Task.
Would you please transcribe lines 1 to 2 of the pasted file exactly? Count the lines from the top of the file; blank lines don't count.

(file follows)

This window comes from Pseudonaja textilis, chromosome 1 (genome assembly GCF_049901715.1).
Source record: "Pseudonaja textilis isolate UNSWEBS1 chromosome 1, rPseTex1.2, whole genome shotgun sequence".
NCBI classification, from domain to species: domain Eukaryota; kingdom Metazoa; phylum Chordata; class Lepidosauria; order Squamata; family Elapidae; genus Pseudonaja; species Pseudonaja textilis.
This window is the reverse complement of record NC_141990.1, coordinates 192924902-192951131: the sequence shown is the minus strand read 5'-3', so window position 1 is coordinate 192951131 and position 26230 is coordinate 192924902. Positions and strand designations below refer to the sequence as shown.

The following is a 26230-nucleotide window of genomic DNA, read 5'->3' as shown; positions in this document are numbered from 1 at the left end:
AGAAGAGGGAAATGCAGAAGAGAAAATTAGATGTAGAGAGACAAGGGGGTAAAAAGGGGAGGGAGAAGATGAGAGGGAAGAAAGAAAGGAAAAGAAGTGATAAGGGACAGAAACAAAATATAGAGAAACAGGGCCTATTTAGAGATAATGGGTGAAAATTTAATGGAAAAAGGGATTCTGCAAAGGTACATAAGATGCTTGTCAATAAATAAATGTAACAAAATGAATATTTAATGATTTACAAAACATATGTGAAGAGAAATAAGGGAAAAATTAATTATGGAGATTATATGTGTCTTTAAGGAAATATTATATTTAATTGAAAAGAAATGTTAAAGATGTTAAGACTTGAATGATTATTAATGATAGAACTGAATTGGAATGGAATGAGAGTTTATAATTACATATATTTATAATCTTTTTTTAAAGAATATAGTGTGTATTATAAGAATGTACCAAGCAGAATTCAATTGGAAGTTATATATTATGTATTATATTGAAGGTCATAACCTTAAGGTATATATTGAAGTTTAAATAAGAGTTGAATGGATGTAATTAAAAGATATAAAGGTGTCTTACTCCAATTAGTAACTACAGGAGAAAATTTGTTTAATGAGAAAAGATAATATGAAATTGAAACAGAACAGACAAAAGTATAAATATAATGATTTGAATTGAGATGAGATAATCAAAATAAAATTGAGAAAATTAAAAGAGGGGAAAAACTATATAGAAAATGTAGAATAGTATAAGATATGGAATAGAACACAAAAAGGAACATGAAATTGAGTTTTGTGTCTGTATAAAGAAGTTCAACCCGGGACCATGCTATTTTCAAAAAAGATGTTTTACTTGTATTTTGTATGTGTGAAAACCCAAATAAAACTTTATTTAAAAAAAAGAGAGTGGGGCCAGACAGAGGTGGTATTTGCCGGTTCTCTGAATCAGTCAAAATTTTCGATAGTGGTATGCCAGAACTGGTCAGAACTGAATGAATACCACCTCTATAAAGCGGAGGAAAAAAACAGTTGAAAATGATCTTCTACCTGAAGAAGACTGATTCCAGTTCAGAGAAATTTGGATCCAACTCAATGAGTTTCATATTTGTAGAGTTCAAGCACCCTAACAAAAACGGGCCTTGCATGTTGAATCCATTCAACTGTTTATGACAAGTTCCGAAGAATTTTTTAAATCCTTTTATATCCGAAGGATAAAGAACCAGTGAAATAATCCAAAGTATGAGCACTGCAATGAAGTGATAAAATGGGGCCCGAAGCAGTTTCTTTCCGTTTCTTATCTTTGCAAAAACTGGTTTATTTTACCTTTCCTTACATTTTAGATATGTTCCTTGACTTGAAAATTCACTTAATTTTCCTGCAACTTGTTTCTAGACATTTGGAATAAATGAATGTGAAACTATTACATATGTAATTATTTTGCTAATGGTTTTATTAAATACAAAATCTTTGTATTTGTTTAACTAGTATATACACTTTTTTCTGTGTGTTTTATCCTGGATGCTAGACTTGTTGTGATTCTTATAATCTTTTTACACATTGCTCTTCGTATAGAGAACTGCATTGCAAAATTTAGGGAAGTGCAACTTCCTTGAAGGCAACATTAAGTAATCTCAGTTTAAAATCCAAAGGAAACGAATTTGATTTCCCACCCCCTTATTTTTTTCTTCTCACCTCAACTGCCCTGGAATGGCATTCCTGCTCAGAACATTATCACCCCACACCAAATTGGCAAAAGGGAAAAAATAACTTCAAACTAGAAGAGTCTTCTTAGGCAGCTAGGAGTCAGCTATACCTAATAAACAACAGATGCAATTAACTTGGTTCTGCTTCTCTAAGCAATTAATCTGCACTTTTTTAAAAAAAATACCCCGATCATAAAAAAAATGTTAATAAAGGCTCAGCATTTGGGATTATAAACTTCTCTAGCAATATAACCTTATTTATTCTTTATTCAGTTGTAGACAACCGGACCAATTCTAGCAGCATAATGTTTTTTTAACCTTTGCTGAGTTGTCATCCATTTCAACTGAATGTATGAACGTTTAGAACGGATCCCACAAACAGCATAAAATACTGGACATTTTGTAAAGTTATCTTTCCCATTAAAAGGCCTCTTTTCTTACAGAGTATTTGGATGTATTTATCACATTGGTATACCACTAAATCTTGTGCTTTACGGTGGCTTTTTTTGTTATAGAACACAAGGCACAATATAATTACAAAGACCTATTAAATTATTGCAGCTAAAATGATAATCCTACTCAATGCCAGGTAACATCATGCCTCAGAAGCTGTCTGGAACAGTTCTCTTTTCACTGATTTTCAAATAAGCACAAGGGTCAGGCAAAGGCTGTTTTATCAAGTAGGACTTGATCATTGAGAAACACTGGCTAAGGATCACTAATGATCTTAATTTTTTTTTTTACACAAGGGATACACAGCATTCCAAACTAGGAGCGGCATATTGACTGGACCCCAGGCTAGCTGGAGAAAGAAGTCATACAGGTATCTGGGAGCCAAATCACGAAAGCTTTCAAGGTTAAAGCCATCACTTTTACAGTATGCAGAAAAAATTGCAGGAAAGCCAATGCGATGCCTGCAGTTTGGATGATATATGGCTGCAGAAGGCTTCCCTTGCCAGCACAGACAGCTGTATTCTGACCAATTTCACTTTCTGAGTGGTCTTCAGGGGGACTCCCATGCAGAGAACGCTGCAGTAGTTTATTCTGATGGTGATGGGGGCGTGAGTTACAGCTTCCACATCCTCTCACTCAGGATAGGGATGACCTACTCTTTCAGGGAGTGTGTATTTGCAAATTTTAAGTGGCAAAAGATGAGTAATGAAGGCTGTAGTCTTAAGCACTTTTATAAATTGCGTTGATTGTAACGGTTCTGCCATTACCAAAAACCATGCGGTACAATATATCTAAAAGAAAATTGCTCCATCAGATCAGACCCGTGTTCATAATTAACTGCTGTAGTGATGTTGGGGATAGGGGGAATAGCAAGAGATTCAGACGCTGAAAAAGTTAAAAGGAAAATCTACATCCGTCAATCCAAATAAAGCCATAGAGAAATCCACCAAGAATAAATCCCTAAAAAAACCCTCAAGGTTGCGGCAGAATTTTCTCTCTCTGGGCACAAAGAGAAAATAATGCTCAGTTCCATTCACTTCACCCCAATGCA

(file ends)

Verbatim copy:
This window comes from Pseudonaja textilis, chromosome 1 (genome assembly GCF_049901715.1).
Source record: "Pseudonaja textilis isolate UNSWEBS1 chromosome 1, rPseTex1.2, whole genome shotgun sequence".